Johnston replied, “I was on CBC and the interviewer said you must feel like a stranger in a strange land, and I said listen, I am not a stranger, I grew up in Nelson (but I will concede the strange land part).  Then he said you have a huge mountain to climb, I said I live in the mountains, that does not scare me.”

Hicks then asked Stetski, “Isn’t this just about you and David Wilks?”

“I have been to six debates with Bill and Don,” Stetski said, “and when you look at what we are offering the people, we have a lot of the same interests on many things, and we are just arguing how far and how much of a priority.

“I am an fiscally responsible, liberal minded, green NDPer. When you look at the polls, they show that it is a 2-way race. The three of us have a bad habit of splitting the vote, so 39 percent of Canadians put Harper in. We need to move to proportional representation.”

Wilks said, “It has gone back and forth between the Conservatives and the NDP, so it is an uphill battle for the Liberals and the Greens. But anyone who wants to vote Green or vote Liberal should do that.”

Has the NDP lost its way?

Hicks proposed that the NDP has strayed from its “social, left-leaning base.”

“Wayne, do you know what you are getting into? Who is this party leader of yours? He does not seem like a natural NDPer in my books.”

Stetski said he has met Mulcair twice and that the NDP leader’s resignation as minister of the environment in Quebec on a matter of principle means Mulcair is “a man of integrity and that is the kind of man I want to work for.”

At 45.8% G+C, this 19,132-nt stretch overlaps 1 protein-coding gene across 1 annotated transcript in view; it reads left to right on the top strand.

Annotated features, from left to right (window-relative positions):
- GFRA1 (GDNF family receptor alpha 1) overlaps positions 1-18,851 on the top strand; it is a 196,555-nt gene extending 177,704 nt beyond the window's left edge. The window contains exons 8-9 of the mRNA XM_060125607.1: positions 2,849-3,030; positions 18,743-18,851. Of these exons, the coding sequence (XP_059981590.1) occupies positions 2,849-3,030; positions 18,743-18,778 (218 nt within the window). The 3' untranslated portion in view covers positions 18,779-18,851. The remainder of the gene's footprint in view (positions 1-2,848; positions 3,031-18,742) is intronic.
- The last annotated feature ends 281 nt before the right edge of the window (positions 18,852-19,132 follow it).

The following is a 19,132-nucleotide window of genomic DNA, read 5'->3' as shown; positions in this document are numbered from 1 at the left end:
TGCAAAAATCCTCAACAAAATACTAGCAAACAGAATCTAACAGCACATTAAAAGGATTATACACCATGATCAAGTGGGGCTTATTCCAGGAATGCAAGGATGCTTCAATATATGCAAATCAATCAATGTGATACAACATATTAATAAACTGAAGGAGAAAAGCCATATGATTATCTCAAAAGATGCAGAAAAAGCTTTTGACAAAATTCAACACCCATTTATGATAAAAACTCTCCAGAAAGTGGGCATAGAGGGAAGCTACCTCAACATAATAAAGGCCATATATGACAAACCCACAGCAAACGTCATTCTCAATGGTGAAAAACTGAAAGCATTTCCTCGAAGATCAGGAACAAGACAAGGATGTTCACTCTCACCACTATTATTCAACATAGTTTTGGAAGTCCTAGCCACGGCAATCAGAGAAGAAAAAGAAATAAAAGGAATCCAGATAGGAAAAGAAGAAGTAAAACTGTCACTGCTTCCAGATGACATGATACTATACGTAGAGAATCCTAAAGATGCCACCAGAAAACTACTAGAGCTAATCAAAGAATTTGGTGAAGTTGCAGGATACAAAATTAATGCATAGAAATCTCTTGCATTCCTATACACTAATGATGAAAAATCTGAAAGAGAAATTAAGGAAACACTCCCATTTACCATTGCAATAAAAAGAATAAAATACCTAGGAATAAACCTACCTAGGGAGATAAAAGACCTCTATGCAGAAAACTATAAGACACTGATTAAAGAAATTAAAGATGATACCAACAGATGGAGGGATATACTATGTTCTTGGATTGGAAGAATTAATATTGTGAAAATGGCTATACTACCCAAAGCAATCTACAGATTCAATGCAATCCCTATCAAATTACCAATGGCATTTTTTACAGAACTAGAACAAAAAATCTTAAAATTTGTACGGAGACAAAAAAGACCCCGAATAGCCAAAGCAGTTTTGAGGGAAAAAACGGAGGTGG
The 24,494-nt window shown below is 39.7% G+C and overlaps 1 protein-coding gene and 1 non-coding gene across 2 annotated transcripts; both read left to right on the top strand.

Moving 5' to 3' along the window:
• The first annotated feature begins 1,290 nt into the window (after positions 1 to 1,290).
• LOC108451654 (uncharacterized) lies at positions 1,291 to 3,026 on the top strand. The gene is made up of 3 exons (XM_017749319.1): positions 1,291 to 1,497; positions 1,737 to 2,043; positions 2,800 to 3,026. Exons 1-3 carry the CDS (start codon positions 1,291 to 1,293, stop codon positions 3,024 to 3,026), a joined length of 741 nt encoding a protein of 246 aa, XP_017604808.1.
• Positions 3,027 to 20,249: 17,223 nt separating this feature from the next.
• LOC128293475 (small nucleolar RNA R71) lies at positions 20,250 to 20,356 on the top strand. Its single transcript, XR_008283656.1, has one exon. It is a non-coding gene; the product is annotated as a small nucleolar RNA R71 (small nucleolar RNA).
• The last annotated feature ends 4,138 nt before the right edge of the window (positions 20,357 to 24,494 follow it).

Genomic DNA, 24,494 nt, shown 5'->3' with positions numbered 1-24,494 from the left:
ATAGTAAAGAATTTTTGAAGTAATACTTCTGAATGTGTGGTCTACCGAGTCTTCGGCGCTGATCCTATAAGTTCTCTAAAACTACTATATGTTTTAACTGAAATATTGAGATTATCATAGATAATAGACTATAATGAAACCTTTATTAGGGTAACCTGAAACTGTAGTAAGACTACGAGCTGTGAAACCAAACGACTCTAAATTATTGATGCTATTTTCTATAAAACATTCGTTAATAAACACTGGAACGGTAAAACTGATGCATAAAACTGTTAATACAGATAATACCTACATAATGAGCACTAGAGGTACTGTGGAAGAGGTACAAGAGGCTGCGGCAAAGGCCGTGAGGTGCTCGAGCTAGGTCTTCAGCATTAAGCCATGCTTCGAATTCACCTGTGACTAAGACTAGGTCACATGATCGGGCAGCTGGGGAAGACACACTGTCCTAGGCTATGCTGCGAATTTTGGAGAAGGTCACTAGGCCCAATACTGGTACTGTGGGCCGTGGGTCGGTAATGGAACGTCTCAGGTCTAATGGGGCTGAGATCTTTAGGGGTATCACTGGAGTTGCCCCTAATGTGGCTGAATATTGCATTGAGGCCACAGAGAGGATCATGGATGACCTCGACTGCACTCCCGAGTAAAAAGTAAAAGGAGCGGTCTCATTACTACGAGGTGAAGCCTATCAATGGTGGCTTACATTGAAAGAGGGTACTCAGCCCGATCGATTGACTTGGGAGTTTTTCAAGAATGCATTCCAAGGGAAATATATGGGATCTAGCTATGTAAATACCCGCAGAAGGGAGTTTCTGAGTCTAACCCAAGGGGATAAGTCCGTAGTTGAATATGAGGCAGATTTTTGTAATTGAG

From left: moderator Glenn Hicks, Bill Green, Don Johnston, Wayne Stetski, David Wilks (Bill Metcalfe photo)

Wilks responded by saying that Mulcair is less inclined to work with other parties than the late Jack Layton was.

Hicks asked Bill Green, “We have the NDP, throwing a kaleidoscope at us like Stetski saying he is true blue orange green leftist centrist rightist. What do you say to that?”

“You are right,” Green said, “because some people think there is not much difference between the Greens, Liberals and NDP, but there are huge differences. One time I hear the NDP is about carbon pricing, then cap and trade, and where do they really stand on pipelines and on tanker traffic, that is not clear.”

Johnston said he is “confused by the NDP because at a time when we have to stimulate the economy, to create opportunities, we have the NDP going down the austerity path, it feels more like Margaret Thatcher.  Then we break down their policy issues, he is going to abolish the senate by the will power of his intellect. Daycare, their big plank, requires billions from the provinces and can not take place for years.”